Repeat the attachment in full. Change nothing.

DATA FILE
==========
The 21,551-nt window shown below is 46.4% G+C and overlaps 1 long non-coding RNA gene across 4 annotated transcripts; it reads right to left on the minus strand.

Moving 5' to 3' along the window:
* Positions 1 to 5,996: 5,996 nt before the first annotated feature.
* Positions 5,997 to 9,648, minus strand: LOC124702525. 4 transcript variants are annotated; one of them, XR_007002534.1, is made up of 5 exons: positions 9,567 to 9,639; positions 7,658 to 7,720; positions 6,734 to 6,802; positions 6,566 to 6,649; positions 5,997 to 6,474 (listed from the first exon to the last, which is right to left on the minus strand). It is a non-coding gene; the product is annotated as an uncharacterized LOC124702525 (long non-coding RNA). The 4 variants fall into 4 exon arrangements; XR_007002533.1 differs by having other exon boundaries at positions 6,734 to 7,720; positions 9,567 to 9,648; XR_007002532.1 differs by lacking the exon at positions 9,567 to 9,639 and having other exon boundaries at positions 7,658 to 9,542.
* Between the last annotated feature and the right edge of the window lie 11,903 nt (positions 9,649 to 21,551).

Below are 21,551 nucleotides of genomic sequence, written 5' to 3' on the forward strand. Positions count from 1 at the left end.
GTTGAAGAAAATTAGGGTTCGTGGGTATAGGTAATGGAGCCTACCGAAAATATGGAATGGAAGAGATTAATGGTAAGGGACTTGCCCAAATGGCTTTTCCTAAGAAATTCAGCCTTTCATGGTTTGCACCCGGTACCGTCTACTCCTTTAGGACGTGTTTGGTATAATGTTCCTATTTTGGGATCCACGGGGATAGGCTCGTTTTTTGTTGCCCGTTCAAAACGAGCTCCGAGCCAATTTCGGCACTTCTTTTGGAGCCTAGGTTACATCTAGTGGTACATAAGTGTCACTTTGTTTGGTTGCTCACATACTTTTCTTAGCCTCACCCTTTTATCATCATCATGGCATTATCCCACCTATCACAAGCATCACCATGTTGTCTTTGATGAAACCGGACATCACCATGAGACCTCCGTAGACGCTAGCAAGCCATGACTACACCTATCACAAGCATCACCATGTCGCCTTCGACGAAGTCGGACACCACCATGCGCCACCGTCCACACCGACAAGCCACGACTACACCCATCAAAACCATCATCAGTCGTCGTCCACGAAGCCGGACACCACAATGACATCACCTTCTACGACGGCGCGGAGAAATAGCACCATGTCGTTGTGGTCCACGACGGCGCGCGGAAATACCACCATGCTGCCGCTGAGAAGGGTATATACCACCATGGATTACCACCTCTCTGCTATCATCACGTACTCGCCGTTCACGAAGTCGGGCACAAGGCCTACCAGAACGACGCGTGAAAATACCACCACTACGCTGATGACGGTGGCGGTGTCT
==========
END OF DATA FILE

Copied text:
The 21,551-nt window shown below is 46.4% G+C and overlaps 1 long non-coding RNA gene across 4 annotated transcripts; it reads right to left on the minus strand.

Moving 5' to 3' along the window:
* Positions 1 to 5,996: 5,996 nt before the first annotated feature.
* Positions 5,997 to 9,648, minus strand: LOC124702525. 4 transcript variants are annotated; one of them, XR_007002534.1, is made up of 5 exons: positions 9,567 to 9,639; positions 7,658 to 7,720; positions 6,734 to 6,802; positions 6,566 to 6,649; positions 5,997 to 6,474 (listed from the first exon to the last, which is right to left on the minus strand). It is a non-coding gene; the product is annotated as an uncharacterized LOC124702525 (long non-coding RNA). The 4 variants fall into 4 exon arrangements; XR_007002533.1 differs by having other exon boundaries at positions 6,734 to 7,720; positions 9,567 to 9,648; XR_007002532.1 differs by lacking the exon at positions 9,567 to 9,639 and having other exon boundaries at positions 7,658 to 9,542.
* Between the last annotated feature and the right edge of the window lie 11,903 nt (positions 9,649 to 21,551).

Below are 21,551 nucleotides of genomic sequence, written 5' to 3' on the forward strand. Positions count from 1 at the left end.
GTTGAAGAAAATTAGGGTTCGTGGGTATAGGTAATGGAGCCTACCGAAAATATGGAATGGAAGAGATTAATGGTAAGGGACTTGCCCAAATGGCTTTTCCTAAGAAATTCAGCCTTTCATGGTTTGCACCCGGTACCGTCTACTCCTTTAGGACGTGTTTGGTATAATGTTCCTATTTTGGGATCCACGGGGATAGGCTCGTTTTTTGTTGCCCGTTCAAAACGAGCTCCGAGCCAATTTCGGCACTTCTTTTGGAGCCTAGGTTACATCTAGTGGTACATAAGTGTCACTTTGTTTGGTTGCTCACATACTTTTCTTAGCCTCACCCTTTTATCATCATCATGGCATTATCCCACCTATCACAAGCATCACCATGTTGTCTTTGATGAAACCGGACATCACCATGAGACCTCCGTAGACGCTAGCAAGCCATGACTACACCTATCACAAGCATCACCATGTCGCCTTCGACGAAGTCGGACACCACCATGCGCCACCGTCCACACCGACAAGCCACGACTACACCCATCAAAACCATCATCAGTCGTCGTCCACGAAGCCGGACACCACAATGACATCACCTTCTACGACGGCGCGGAGAAATAGCACCATGTCGTTGTGGTCCACGACGGCGCGCGGAAATACCACCATGCTGCCGCTGAGAAGGGTATATACCACCATGGATTACCACCTCTCTGCTATCATCACGTACTCGCCGTTCACGAAGTCGGGCACAAGGCCTACCAGAACGACGCGTGAAAATACCACCACTACGCTGATGACGGTGGCGGTGTCT